What is blockchain? – FrenchWeb.fr

by bold-lichterman

The blockchain is an innovative and revolutionary tool which, according to many specialists, is about to turn our lives upside down, as the printing press and the Internet did before it. It promises to be a promise from the start, that of fundamentally changing the organization of transactions, and appeals to governments, large companies, investment funds and entrepreneurs. But what is the “blockchain”? Let’s go back to its origins to better understand how this new technology works and its applications.

The origins of blockchain

In the beginning was money. From primitive money to fiduciary and scriptural money, the instruments of financial transaction are based on the trust that its users place in it as a unit of account, a medium of exchange and a store of value. This confidence is based on a guarantee principle embodied by a centralized institution (States, banks or local authorities in the case of local complementary currencies).

The dematerialization of money, from the introduction of checks to the creation of payment cards, has accelerated over the past 25 years with the appearance of electronic transactions. It paves the way for a reflection on the creation of unconventional currencies, that is to say, independent of traditional centralized authorities, which are called digital currencies.

Digital currencies are distinguished from traditional currency, that of coins, banknotes and their dematerialized version, because they are based on an encryption protocol. Each unit of digital currency is a unique string of numbers that users can send to each other online during transactions.

The first attempts at digital currency fail, faced with a major challenge, that of securing the currency. This is because a string of numbers can easily be copied – and in the case of currency, spent multiple times – making its value zero. In 1990, David Chaum, designer of the DigiCash electronic money, tried to solve this problem by creating a single central register that records the transactions of each user, thus ensuring that each unit of currency cannot be in two places at the same time. time. Thanks to this single central register, the integrity of currency and transactions is guaranteed.

However, the solution provided by DigiCash has its limits because it is subject to the same risks as any centralized register (such as databases of banking transactions, credit card transactions, property titles, identity cards, driver’s license, reservations with an airline company, etc.): it does not guarantee that the content of the register is incorruptible and infallible. The latter can, for example, modify the database, exclude transactions that he does not approve, or even lose recorded data.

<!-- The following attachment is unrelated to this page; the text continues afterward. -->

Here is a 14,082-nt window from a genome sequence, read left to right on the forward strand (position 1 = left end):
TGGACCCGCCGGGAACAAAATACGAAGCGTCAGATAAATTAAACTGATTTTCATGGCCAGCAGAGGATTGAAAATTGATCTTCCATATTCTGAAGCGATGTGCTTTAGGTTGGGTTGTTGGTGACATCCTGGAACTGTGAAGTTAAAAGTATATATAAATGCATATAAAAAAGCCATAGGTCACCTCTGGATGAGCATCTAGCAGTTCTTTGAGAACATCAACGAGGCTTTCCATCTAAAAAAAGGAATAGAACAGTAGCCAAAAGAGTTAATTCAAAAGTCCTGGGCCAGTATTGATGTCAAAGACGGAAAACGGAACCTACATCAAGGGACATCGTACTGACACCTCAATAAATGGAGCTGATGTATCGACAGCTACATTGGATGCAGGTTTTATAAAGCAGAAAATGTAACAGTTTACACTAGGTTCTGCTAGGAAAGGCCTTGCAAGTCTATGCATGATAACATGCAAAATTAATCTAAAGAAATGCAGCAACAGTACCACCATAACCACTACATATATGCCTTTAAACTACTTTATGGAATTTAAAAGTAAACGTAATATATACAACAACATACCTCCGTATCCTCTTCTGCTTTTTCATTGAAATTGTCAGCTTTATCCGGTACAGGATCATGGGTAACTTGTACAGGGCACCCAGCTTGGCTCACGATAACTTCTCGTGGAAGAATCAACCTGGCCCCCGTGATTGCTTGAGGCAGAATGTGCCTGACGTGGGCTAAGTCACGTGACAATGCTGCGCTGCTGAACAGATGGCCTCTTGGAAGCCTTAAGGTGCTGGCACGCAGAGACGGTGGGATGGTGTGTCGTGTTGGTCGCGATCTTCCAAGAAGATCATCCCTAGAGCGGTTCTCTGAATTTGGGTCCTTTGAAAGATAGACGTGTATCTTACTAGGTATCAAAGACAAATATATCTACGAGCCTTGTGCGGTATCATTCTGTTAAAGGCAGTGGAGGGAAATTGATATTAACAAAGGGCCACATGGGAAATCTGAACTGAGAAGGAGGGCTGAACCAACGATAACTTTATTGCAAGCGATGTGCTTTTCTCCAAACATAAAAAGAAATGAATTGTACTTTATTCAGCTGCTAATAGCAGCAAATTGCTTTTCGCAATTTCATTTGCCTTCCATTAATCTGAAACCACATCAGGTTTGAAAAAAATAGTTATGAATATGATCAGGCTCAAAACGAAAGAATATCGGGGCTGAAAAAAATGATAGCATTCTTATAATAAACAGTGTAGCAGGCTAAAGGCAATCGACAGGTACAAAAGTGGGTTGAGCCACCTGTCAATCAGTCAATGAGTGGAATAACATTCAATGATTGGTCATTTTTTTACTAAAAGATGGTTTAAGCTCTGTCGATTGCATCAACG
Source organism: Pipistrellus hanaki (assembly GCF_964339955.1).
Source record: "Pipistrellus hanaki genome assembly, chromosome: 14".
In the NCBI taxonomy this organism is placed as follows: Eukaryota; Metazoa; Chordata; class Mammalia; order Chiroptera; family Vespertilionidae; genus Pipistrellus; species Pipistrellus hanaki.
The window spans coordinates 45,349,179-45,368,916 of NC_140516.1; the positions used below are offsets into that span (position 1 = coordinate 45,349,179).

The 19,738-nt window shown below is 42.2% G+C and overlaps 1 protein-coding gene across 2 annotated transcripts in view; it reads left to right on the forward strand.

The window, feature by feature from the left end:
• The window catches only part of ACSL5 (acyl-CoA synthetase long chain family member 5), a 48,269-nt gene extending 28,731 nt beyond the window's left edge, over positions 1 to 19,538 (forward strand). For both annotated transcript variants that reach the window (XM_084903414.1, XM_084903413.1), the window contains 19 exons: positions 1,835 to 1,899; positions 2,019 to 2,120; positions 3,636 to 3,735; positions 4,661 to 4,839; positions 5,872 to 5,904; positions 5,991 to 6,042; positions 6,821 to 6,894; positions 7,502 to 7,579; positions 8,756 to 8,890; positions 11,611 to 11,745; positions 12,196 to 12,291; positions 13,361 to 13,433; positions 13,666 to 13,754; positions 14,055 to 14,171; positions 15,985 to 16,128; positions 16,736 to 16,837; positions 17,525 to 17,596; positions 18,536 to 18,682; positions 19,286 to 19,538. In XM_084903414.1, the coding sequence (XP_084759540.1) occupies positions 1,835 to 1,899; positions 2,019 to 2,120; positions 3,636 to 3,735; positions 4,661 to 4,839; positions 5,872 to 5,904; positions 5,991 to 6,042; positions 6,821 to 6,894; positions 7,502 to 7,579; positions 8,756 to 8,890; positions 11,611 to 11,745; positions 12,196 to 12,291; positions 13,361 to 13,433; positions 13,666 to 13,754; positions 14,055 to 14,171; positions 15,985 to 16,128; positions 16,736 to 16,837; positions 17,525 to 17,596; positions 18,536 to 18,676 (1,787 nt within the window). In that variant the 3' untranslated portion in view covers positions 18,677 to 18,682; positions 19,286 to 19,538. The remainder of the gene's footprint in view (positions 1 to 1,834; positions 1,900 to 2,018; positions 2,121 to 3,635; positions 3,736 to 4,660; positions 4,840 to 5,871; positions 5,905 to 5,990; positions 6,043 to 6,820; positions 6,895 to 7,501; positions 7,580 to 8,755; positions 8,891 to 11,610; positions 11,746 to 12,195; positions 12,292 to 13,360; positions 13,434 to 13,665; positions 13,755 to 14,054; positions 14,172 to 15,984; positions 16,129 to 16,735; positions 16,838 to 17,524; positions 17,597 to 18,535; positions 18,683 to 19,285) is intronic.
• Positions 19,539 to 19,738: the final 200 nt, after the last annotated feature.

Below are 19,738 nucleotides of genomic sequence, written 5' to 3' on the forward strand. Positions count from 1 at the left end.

In October 2008, Satoshi Nakamoto, whose identity of the person or group behind this pseudonym remains unknown to this day, published his white paper “Bitcoin: A Peer-to-Peer Electronic Cash System” in which he proposed a new form of digital currency, Bitcoin. It overcomes this pitfall by relying on a new protocol, that of a blockchain or “blockchain”, allowing a decentralized verification system. Bitcoin is no longer the responsibility of a centralized authority but of a so-called “peer-to-peer” relationship, that is to say of a computer network whose participants are freed from a central server.

At the heart of Bitcoin

Bitcoin is a currency designed so that units of currency are introduced gradually. Unlike conventional currencies, it is not issued by a central authority and the total quantity of units issued is fixed in advance. Around 15.25 million Bitcoins have been issued so far, with the last Bitcoin expected to be produced in 2140.

Bitcoins are stored in Bitcoin addresses, the key to which is a unique string of letters and numbers, which can be stored on a computer, smartphone, or even a piece of paper.

As soon as a user sends a Bitcoin as payment, a record of the transaction is kept in memory. Transactions are grouped into blocks. Each block represents the equivalent of 10 minutes of Bitcoin transactions.

All the participants making up the network make their computing power available to check these blocks and confirm them in the system. This is called “mining”. The participants, who have previously been put in competition, are remunerated according to their participation in the calculation, receiving a percentage of the new Bitcoins issued by the system.